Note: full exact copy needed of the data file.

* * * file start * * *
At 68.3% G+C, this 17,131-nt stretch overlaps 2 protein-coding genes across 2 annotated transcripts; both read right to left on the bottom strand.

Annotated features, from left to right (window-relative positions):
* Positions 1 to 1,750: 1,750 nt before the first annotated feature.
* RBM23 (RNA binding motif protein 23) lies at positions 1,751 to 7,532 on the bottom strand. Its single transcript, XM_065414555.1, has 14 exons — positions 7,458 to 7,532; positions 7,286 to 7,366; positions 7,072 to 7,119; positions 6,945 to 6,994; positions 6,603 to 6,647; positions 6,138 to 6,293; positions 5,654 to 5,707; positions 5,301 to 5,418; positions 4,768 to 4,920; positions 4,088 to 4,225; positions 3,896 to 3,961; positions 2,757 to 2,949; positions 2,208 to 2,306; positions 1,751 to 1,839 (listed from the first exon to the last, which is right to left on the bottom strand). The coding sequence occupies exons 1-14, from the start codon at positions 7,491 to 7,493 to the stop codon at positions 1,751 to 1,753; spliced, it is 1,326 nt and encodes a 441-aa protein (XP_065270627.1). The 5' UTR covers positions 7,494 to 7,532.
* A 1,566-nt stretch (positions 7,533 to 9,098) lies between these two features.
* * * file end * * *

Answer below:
At 68.3% G+C, this 17,131-nt stretch overlaps 2 protein-coding genes across 2 annotated transcripts; both read right to left on the bottom strand.

Annotated features, from left to right (window-relative positions):
* Positions 1 to 1,750: 1,750 nt before the first annotated feature.
* RBM23 (RNA binding motif protein 23) lies at positions 1,751 to 7,532 on the bottom strand. Its single transcript, XM_065414555.1, has 14 exons — positions 7,458 to 7,532; positions 7,286 to 7,366; positions 7,072 to 7,119; positions 6,945 to 6,994; positions 6,603 to 6,647; positions 6,138 to 6,293; positions 5,654 to 5,707; positions 5,301 to 5,418; positions 4,768 to 4,920; positions 4,088 to 4,225; positions 3,896 to 3,961; positions 2,757 to 2,949; positions 2,208 to 2,306; positions 1,751 to 1,839 (listed from the first exon to the last, which is right to left on the bottom strand). The coding sequence occupies exons 1-14, from the start codon at positions 7,491 to 7,493 to the stop codon at positions 1,751 to 1,753; spliced, it is 1,326 nt and encodes a 441-aa protein (XP_065270627.1). The 5' UTR covers positions 7,494 to 7,532.
* A 1,566-nt stretch (positions 7,533 to 9,098) lies between these two features.